Hmm, I may have to look into these, if I can find some with actual arch support. I've got custom orthotic inserts I wear which give me support, but I can tell the difference when using them with my usual running shoes vs. more or less arch-less dress shoes and such. Around four years ago I had surgery to repair a couple of torn ankle ligaments, and I've had a couple sprains since then. One of my long-term goals is to do real distance riding again like RAGBRAI (bike ride across Iowa), and I'd be doing lots of walking around in the shoes instead of just riding.

I don't see why you couldn't put your orthotics inside your bike shoes.

Anyway, I'll stop banging the drum now. I guess my message is - don't discount clipless out of hand, give it a try. Especially if you're serious about doing distance riding, the efficiency gains you get out of clipless pedals should be enough of an encouragement to give it a go.

Gorilla.800.lbs wrote:

I am not actually hostile to other cycling subcultures, just busting his chops.

I picked up on that. (Hence the :).)

LiquidMantis wrote:

I'd be way more worried about ejecting out of toeclips than I would clipless pedals. Especially with SPD-style that you can dial the tension down.

I used toeclips briefly, and found that SPD's are easier to get into, and more secure as well.

So what I'm getting is get a clipless system. Check.

Yeah, definitely SPDs. As some here may remember I was t-boned by a car while riding my bike. Clipless pedals saved my life because I was able to get off the bike without getting pinned, something I doubt I would have been able to do with cages.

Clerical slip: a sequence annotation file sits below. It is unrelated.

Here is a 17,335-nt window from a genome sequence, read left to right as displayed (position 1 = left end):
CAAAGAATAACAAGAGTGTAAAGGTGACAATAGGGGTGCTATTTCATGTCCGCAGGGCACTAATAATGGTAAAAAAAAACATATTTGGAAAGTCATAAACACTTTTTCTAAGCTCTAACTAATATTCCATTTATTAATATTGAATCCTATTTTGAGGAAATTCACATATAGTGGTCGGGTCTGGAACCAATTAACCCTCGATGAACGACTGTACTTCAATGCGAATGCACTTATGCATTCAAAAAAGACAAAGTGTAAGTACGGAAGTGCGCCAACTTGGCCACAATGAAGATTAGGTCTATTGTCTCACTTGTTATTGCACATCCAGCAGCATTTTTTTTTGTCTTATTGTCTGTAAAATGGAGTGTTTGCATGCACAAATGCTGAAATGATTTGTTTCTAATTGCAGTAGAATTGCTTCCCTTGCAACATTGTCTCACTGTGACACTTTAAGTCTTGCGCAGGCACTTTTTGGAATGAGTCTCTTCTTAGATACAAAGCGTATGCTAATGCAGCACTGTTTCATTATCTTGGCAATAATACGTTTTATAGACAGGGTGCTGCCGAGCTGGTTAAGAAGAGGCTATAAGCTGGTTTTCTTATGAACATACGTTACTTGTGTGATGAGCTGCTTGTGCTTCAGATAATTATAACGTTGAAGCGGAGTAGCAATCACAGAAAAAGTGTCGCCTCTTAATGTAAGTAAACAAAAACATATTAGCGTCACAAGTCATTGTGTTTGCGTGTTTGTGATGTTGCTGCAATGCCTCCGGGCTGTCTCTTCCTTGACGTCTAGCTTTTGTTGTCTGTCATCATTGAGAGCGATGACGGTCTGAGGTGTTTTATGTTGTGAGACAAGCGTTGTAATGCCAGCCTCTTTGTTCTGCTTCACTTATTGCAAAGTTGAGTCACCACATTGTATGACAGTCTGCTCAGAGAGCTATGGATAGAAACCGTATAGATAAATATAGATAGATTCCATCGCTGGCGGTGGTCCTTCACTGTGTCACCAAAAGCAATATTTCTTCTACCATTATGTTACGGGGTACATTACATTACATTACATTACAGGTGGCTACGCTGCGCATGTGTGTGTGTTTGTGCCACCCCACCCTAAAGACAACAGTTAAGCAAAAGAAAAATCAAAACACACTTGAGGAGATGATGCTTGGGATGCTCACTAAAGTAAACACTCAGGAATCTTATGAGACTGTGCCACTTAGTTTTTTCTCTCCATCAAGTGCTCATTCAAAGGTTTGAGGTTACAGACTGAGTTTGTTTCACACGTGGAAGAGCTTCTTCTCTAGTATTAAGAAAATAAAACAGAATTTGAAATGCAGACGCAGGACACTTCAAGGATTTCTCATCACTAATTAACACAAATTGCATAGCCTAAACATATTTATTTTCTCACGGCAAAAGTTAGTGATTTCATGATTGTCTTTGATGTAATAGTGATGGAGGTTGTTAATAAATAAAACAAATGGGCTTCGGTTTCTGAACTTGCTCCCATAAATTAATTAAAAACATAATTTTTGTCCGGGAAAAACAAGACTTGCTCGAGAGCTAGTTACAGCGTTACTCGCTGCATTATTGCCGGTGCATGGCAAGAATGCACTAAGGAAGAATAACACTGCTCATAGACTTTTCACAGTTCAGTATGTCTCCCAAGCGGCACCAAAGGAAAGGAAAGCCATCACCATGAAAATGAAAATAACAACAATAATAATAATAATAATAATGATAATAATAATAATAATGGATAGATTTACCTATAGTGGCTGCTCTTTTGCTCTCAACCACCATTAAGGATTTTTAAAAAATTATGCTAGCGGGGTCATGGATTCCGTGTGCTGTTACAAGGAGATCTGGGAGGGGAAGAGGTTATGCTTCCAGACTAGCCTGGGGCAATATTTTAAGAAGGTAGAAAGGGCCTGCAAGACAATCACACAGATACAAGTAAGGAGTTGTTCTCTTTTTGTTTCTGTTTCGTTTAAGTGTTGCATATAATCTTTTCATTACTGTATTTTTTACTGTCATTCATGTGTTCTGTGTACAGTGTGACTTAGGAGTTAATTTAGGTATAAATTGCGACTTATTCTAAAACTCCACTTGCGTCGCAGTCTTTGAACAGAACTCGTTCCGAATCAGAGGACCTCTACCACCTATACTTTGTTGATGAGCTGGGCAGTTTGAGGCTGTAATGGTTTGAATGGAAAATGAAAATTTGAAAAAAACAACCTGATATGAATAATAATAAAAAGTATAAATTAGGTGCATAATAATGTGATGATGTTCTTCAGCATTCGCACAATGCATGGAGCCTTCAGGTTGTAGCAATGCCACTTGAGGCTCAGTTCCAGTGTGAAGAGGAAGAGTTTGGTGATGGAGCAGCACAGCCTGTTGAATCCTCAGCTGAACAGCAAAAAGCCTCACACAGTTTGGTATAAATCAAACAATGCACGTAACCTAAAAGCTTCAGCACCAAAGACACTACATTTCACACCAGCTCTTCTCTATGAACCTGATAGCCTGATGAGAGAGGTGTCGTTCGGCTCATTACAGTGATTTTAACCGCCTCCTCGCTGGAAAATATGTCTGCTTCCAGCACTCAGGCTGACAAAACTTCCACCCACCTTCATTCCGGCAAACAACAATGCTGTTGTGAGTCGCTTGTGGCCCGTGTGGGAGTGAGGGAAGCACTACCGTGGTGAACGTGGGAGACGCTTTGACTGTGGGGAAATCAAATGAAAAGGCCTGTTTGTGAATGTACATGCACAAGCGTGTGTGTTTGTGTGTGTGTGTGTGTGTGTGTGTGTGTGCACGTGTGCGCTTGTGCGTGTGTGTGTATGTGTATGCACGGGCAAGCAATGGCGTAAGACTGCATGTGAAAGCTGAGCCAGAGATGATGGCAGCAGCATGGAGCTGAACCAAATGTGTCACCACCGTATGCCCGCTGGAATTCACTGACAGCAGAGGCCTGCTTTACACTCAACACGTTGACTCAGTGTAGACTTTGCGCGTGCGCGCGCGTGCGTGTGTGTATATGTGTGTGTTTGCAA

That's on top of the more day-to-day benefits like keeping your knees from floating and thus saving wear and tear on your joints, giving you a more efficient pedal stroke, etc.

boogle wrote:

So what I'm getting is get a clipless system. Check.

Or listen to Rezzy. He pretty much covered you already Barring his suggestion, there's not much else you can do but go check out your local shops and take some bikes out for test rides. Both fun and informative!

MilkmanDanimal wrote:

Hmm, I may have to look into these, if I can find some with actual arch support. I've got custom orthotic inserts I wear which give me support, but I can tell the difference when using them with my usual running shoes vs. more or less arch-less dress shoes and such. Around four years ago I had surgery to repair a couple of torn ankle ligaments, and I've had a couple sprains since then. One of my long-term goals is to do real distance riding again like RAGBRAI (bike ride across Iowa), and I'd be doing lots of walking around in the shoes instead of just riding.

No matter the shoes you get, look into SuperFeet insoles. They are made with varying degrees of arch support depending on your own feet and the type of activity for which they'll be used. Also, if you want the stiffest shoes possible to prevent arch collapse during cycling, I'd recommend road shoes over MTB shoes-- MTB shoes are made specifically to bend at the arch, to allow for more comfortable walking when off the bike, while still being stiff enough for better-than-running-shoes power transfer to the pedals. Even the higher-end MTB shoes like Sidi's inherently have more flex than their road conterparts, whose soles are supposed to prevent any flexibility at all during long rides (and road cyclists plant their feet on the ground far less than a mountain biker does, so no ground traction-- that's the trade off. Better pedaling performance for no off-bike traction). Not to say that road shoes should be your go-to, but don't rule them out completely if you're looking for a high degree of stiffness in your bike shoes.